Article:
***The smaller of the two boys pulled up on her pant leg, a feat only recently learned. He smiled up at her as she dried her hands, wrinkled not just from soapy water, and grabbed him up. As she lifted him up her eyes met little baby eyes that weren’t hers, but still looked for that sense of belonging. The other boy, who was bigger in size but not yet as skilled, padded across the floor with his pudgy little hands. He weaved under and around the wood legs of the old farm kitchen table that used to seat as many as seven at a time. Soon he found one of the sturdy chairs and tried to climb the bottom rung as he’d seen his twin brother do many times before. After a few failed attempts, he crawled across the floor to her.
“Well, I can’t lift ya both,” she chided the pudgy little faces. “Let’s all go into the front room and play by the davenport.” Like a little parade they left the avocado kitchen while the smallest’s legs kicked at her hips. The other followed dutifully behind into the sun-soaked front room that was just big enough for one small couch pushed against the wall. The corner held a makeshift toy box created from the vegetable crates from the barn. She gently placed the two brothers near each other and splayed an array of toys she had gotten from a generous neighbor whose grandkids had outgrown them.
Quickly, she remembered the late afternoon time and announced, “Mail time!” The boys’ eyes found hers and the recognition of the impending long walk to the mailbox brought a flurry of excited whines and crawling legs toward the entryway door. There was joyful rocking, wiggling and movements that only a baby could make to show how happy they were to be going for their daily walk. One at a time, with the help of patience beyond their years, she was able to get them into the double stroller she had picked up at a garage sale soon after she had known the boys would be staying with her as long as the Lord gave her life.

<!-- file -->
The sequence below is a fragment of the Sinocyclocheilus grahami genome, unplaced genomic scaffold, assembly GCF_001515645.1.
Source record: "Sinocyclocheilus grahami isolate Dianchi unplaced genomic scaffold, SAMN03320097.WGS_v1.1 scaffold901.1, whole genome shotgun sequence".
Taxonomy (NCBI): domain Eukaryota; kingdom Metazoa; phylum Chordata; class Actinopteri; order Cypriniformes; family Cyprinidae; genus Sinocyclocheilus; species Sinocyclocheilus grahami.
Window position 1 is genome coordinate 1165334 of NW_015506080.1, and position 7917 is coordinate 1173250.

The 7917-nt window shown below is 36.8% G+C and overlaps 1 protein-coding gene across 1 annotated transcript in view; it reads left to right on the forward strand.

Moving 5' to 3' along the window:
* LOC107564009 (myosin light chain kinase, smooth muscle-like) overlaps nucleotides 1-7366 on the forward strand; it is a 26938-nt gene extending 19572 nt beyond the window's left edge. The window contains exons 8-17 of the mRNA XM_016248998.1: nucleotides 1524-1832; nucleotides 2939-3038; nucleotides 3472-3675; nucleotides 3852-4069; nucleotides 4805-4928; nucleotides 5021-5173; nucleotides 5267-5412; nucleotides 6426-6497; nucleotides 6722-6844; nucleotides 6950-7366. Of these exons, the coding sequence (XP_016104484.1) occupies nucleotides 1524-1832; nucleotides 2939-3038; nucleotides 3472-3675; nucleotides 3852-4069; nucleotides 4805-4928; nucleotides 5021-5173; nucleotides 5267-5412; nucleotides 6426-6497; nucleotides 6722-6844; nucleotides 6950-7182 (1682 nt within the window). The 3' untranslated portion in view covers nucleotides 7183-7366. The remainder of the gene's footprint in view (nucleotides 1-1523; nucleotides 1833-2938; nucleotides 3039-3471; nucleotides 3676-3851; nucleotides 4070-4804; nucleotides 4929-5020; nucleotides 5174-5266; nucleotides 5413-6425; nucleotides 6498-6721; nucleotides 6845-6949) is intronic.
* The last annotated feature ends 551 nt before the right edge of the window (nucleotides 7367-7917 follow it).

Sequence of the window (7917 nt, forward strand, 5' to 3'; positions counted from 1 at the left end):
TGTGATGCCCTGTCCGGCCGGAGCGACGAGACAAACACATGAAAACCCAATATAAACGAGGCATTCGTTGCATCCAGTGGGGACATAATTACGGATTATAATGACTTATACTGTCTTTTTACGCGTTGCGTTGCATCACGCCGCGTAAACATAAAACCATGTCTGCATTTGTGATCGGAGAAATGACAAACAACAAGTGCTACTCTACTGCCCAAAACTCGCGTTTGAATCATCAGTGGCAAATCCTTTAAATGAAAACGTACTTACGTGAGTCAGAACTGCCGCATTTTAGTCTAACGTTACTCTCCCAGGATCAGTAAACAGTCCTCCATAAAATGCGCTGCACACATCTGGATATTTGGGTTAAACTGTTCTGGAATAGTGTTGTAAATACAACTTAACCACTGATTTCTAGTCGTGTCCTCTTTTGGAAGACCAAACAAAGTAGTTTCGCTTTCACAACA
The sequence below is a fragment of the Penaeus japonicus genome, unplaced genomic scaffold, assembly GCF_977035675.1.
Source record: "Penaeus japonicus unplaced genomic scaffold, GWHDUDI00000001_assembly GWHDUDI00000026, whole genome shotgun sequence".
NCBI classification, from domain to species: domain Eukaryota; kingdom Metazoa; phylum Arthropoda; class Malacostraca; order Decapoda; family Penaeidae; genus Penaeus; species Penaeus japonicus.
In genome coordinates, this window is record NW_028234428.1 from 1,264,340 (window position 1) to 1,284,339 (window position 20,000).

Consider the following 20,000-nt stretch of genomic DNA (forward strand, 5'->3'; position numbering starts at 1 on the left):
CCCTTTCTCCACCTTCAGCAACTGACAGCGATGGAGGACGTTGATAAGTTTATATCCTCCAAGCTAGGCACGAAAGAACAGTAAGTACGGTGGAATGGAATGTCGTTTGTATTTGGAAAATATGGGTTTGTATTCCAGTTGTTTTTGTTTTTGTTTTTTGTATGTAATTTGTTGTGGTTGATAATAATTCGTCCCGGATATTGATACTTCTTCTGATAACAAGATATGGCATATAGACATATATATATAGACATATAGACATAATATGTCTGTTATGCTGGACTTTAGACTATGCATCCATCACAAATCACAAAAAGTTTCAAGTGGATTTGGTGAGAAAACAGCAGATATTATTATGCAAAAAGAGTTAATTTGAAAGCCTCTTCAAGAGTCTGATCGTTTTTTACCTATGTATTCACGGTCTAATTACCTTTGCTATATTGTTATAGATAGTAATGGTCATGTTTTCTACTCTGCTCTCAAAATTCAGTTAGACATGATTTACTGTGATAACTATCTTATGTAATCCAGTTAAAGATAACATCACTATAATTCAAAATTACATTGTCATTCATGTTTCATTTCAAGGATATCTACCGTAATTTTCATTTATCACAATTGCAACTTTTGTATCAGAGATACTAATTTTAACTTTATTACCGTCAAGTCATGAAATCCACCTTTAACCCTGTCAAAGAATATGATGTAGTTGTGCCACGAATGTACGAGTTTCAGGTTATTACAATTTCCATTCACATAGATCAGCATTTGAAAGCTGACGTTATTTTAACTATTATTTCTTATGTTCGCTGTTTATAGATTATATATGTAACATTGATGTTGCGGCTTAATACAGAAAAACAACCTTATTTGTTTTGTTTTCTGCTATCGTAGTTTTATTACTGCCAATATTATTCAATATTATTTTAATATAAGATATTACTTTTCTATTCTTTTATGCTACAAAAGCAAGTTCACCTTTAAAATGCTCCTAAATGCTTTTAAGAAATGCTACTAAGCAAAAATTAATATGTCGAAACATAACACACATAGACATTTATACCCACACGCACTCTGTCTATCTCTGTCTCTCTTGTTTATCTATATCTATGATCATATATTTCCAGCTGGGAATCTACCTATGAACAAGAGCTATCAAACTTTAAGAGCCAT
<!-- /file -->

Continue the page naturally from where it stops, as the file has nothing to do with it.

As they began the bumpy ride to the mailbox, she remembered the day she knew they could be hers. The boys were 2 months old.
“Mrs. Baker, you know your…um…age…is a concern for us. We need to think long term for these boys. Because of the special conditions surrounding their birth…and the …situation, we need to make sure they have as normal of a home life during these critical developing months. Plus, think of the stress on you because of there are two of them.”
Adele was kind but firm.
“Son, I‘ve raised five children, run a farm on my own for the ten years since Mr. Baker passed, and watched a grandchild lose his leg. Plus, I have Gracie to help me. To be honest, these boys will either be the beginning or end of my life now, but they need me and I’m ready to take them home now.”
That was the moment she named them. Allen and Owen. A bit on the corny side to be sure, but she was almost 70, she was allowed a little corny.